5 must-watch movies for architecture enthusiasts !!!
Architecture often plays a vital role in films, architecture validates and supports the plot of expressions and narrative writing in a cinema.
The bold identity of architecture lasts long and thereby helps to create a profound impact among the viewers.
In today’s article, we shall look at the 5 movies you must watch if you are an architecture enthusiast.
1. How much does your building weigh, Mr. Foster?
The documentary released in the year 2010, directed by Carlos Carcas and Norberto Lopez Amado traces the unending quest for innovative design and the professional rise of the legendary architect Norman Foster.
In this film, the director tries to portray Foster’s approach to buildings and his design impeccability and variations in each project. The virtues of his project buildings are well displayed here with a detailed depiction of all streamlining and geometric forms of his design.
From the curved glass skyscraper to the swaying London bridge, Carlos Carcas and Norberto Lopez (directors of the documentary) have worked well to showcase the unexplored perspective of his projects.
More than being quoted as a must-watch, this film would be a helpful guide for all the architecture enthusiasts to study more and discover a different side of the subject.
2. The Architect and The Painter
The Architect and The Painter, released in the year 2011 directed by Jason Cohn, Bill Jersey is a documentary about the American designers Charles and Ray Eames and the Eames Office. The film is a narrative on the story of the husband and wife teaming up to start and get the Eames office on track. From designing chairs to slowly moving through architecture, photography, and further projects, the growth and story of the firm and designers are portrayed in the documentary.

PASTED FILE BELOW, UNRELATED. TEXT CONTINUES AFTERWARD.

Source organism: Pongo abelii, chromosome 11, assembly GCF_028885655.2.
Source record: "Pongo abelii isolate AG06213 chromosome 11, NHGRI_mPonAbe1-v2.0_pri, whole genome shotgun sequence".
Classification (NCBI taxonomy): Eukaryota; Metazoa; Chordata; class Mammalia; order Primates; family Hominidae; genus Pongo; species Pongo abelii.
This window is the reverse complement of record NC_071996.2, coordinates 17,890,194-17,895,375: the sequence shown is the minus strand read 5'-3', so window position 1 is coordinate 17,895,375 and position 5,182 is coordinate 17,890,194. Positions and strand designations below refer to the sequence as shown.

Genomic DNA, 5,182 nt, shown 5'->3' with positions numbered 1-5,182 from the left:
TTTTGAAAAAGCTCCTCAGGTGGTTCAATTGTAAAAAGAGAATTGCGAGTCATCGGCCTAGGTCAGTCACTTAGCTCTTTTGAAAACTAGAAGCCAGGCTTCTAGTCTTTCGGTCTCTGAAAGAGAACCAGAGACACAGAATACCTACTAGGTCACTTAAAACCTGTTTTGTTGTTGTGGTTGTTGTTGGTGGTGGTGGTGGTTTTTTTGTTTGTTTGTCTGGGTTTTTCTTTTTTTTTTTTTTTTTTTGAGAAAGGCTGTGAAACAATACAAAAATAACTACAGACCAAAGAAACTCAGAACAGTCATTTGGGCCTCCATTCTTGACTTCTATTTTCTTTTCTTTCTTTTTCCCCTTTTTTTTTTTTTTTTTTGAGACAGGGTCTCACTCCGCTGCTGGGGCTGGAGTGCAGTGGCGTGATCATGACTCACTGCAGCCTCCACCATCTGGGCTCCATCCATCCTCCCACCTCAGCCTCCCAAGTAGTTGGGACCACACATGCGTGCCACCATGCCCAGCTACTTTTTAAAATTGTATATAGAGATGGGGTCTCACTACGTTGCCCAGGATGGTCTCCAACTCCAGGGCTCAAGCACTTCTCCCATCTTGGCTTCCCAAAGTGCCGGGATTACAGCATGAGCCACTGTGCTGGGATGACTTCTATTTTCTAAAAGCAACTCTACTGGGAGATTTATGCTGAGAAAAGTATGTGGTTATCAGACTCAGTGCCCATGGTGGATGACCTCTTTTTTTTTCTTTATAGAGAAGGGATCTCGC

The documentary is a combination of well-curated photographs from the 1950s, 1960s, and 1970s with numerable film clips and narrative audio by James Franco.
Innumerable and extensive interviews were referred and hosted to frame the story for the film and this is definitely going to be an informative yet a reality check watch for all the aspiring architects and designers in the industry.
3. Sketches of Frank Gehry
Sketches of Frank Gehry released in the year 2006 under the direction of Sydney Pollack is a documentary exploring the life and work of the greatest living American architect. The film also includes interviews with Dennis Hopper, Robert Rauschenberg, Edward Ruscha, and Julian Schnabel, among many others. Pollack and Gehry had been friends and mutual admirers of each other’s work. The film showcases the footage of a lot of his appreciated and small works and design concepts. The film also discusses in detail Gehry’s own residence, which is still considered as one of his finest works.
This film was also screened at the 2006 Cannes Film Festival.
4. My Architect
The movie “My Architect”, released in the year 2003, directed by Nathaniel Khan depicts the story of his father Louis Khan, the world-famous architect and his design works. This movie is pretty much a reference guide to anyone trying to analyze and understand the meaning between art and love.
The story is about the filmmaker Nathaniel Khan trying to understand his father and his ways of looking at architecture.
The movie opens a whole different world of architecture and the unexplored areas and surprising findings of his father during his work years in the A&D industry.
King Vidor’s movie Fountainhead released in the year 1949 (an original adaptation of Ayn Rand’s novel Fountainhead) takes you back to those ages with the intention of connecting you to the strong narratives and the supporting architectural perspectives that existed back then).
The movie talks about the architectural debate between the industrialization of the profession and individual creation.
Watching this classic is indeed an experience of understanding the previously existing notions in the industry versus helping to create a strong understanding of the present world scenario.
I do not believe architecture should speak too much. It should remain silent and let nature in the guise of sunlight and wind. – Tadao Ando